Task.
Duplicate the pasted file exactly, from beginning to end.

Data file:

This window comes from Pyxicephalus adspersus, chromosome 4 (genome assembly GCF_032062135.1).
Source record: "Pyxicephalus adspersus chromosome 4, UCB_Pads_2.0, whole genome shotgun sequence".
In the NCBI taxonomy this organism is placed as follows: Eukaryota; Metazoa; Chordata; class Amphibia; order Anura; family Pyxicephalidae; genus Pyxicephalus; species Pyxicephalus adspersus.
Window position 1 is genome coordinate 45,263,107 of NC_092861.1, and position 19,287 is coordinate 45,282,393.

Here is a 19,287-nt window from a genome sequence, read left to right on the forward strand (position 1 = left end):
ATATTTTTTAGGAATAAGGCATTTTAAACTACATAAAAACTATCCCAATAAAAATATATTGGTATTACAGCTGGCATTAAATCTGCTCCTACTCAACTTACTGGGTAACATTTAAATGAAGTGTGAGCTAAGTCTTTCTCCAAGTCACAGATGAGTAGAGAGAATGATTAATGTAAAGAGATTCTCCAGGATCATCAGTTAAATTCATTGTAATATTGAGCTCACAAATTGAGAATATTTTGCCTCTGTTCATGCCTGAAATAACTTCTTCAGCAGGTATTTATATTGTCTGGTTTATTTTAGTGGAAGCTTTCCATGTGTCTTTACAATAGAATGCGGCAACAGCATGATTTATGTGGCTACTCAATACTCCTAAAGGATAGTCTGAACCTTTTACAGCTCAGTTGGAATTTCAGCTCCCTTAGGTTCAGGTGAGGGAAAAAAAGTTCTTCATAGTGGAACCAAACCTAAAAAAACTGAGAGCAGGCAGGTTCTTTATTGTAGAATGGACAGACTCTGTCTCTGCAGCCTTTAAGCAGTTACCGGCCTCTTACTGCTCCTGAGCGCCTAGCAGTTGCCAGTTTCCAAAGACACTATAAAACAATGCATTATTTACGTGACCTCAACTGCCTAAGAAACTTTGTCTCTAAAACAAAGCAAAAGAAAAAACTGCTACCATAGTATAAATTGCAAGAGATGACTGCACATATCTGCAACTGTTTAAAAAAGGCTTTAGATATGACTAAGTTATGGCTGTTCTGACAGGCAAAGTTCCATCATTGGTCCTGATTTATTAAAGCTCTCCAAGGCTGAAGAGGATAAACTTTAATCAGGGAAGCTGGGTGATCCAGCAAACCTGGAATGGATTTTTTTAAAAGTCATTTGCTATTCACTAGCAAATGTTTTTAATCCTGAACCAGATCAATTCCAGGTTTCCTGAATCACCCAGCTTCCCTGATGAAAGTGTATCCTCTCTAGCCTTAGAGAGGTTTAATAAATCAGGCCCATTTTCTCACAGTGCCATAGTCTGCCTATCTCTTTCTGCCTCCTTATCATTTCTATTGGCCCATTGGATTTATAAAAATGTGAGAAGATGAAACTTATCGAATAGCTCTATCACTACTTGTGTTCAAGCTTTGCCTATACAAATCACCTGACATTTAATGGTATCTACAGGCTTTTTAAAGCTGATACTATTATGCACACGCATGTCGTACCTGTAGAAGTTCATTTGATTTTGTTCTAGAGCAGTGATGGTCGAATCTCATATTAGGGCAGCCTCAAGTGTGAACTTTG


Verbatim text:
This window comes from Pyxicephalus adspersus, chromosome 4 (genome assembly GCF_032062135.1).
Source record: "Pyxicephalus adspersus chromosome 4, UCB_Pads_2.0, whole genome shotgun sequence".
In the NCBI taxonomy this organism is placed as follows: Eukaryota; Metazoa; Chordata; class Amphibia; order Anura; family Pyxicephalidae; genus Pyxicephalus; species Pyxicephalus adspersus.
Window position 1 is genome coordinate 45,263,107 of NC_092861.1, and position 19,287 is coordinate 45,282,393.

Here is a 19,287-nt window from a genome sequence, read left to right on the forward strand (position 1 = left end):
ATATTTTTTAGGAATAAGGCATTTTAAACTACATAAAAACTATCCCAATAAAAATATATTGGTATTACAGCTGGCATTAAATCTGCTCCTACTCAACTTACTGGGTAACATTTAAATGAAGTGTGAGCTAAGTCTTTCTCCAAGTCACAGATGAGTAGAGAGAATGATTAATGTAAAGAGATTCTCCAGGATCATCAGTTAAATTCATTGTAATATTGAGCTCACAAATTGAGAATATTTTGCCTCTGTTCATGCCTGAAATAACTTCTTCAGCAGGTATTTATATTGTCTGGTTTATTTTAGTGGAAGCTTTCCATGTGTCTTTACAATAGAATGCGGCAACAGCATGATTTATGTGGCTACTCAATACTCCTAAAGGATAGTCTGAACCTTTTACAGCTCAGTTGGAATTTCAGCTCCCTTAGGTTCAGGTGAGGGAAAAAAAGTTCTTCATAGTGGAACCAAACCTAAAAAAACTGAGAGCAGGCAGGTTCTTTATTGTAGAATGGACAGACTCTGTCTCTGCAGCCTTTAAGCAGTTACCGGCCTCTTACTGCTCCTGAGCGCCTAGCAGTTGCCAGTTTCCAAAGACACTATAAAACAATGCATTATTTACGTGACCTCAACTGCCTAAGAAACTTTGTCTCTAAAACAAAGCAAAAGAAAAAACTGCTACCATAGTATAAATTGCAAGAGATGACTGCACATATCTGCAACTGTTTAAAAAAGGCTTTAGATATGACTAAGTTATGGCTGTTCTGACAGGCAAAGTTCCATCATTGGTCCTGATTTATTAAAGCTCTCCAAGGCTGAAGAGGATAAACTTTAATCAGGGAAGCTGGGTGATCCAGCAAACCTGGAATGGATTTTTTTAAAAGTCATTTGCTATTCACTAGCAAATGTTTTTAATCCTGAACCAGATCAATTCCAGGTTTCCTGAATCACCCAGCTTCCCTGATGAAAGTGTATCCTCTCTAGCCTTAGAGAGGTTTAATAAATCAGGCCCATTTTCTCACAGTGCCATAGTCTGCCTATCTCTTTCTGCCTCCTTATCATTTCTATTGGCCCATTGGATTTATAAAAATGTGAGAAGATGAAACTTATCGAATAGCTCTATCACTACTTGTGTTCAAGCTTTGCCTATACAAATCACCTGACATTTAATGGTATCTACAGGCTTTTTAAAGCTGATACTATTATGCACACGCATGTCGTACCTGTAGAAGTTCATTTGATTTTGTTCTAGAGCAGTGATGGTCGAATCTCATATTAGGGCAGCCTCAAGTGTGAACTTTG